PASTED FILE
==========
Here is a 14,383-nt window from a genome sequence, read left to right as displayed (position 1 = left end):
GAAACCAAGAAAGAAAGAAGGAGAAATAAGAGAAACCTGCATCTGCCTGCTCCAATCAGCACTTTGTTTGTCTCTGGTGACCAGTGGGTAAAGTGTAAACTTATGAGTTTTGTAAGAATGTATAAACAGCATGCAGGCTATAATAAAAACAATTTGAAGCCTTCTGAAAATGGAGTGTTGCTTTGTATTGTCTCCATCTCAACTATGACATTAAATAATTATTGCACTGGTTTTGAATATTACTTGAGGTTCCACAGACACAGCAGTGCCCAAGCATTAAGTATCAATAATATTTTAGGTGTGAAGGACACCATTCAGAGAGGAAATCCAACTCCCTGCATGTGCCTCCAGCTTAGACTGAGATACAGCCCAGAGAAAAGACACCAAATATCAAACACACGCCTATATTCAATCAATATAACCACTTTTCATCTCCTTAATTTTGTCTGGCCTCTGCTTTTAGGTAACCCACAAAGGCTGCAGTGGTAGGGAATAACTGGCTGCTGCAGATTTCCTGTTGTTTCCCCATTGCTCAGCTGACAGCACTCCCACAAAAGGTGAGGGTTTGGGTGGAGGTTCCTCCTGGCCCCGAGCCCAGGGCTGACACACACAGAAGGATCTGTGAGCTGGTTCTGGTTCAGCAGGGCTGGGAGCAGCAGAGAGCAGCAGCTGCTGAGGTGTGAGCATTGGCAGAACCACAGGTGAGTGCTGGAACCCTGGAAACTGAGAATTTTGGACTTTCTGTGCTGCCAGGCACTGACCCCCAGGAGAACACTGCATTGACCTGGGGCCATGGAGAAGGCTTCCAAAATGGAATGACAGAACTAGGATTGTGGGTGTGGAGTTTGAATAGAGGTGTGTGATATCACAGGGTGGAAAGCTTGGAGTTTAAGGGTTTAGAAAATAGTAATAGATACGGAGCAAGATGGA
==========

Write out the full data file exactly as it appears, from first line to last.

Here is a 14,383-nt window from a genome sequence, read left to right as displayed (position 1 = left end):
GAAACCAAGAAAGAAAGAAGGAGAAATAAGAGAAACCTGCATCTGCCTGCTCCAATCAGCACTTTGTTTGTCTCTGGTGACCAGTGGGTAAAGTGTAAACTTATGAGTTTTGTAAGAATGTATAAACAGCATGCAGGCTATAATAAAAACAATTTGAAGCCTTCTGAAAATGGAGTGTTGCTTTGTATTGTCTCCATCTCAACTATGACATTAAATAATTATTGCACTGGTTTTGAATATTACTTGAGGTTCCACAGACACAGCAGTGCCCAAGCATTAAGTATCAATAATATTTTAGGTGTGAAGGACACCATTCAGAGAGGAAATCCAACTCCCTGCATGTGCCTCCAGCTTAGACTGAGATACAGCCCAGAGAAAAGACACCAAATATCAAACACACGCCTATATTCAATCAATATAACCACTTTTCATCTCCTTAATTTTGTCTGGCCTCTGCTTTTAGGTAACCCACAAAGGCTGCAGTGGTAGGGAATAACTGGCTGCTGCAGATTTCCTGTTGTTTCCCCATTGCTCAGCTGACAGCACTCCCACAAAAGGTGAGGGTTTGGGTGGAGGTTCCTCCTGGCCCCGAGCCCAGGGCTGACACACACAGAAGGATCTGTGAGCTGGTTCTGGTTCAGCAGGGCTGGGAGCAGCAGAGAGCAGCAGCTGCTGAGGTGTGAGCATTGGCAGAACCACAGGTGAGTGCTGGAACCCTGGAAACTGAGAATTTTGGACTTTCTGTGCTGCCAGGCACTGACCCCCAGGAGAACACTGCATTGACCTGGGGCCATGGAGAAGGCTTCCAAAATGGAATGACAGAACTAGGATTGTGGGTGTGGAGTTTGAATAGAGGTGTGTGATATCACAGGGTGGAAAGCTTGGAGTTTAAGGGTTTAGAAAATAGTAATAGATACGGAGCAAGATGGA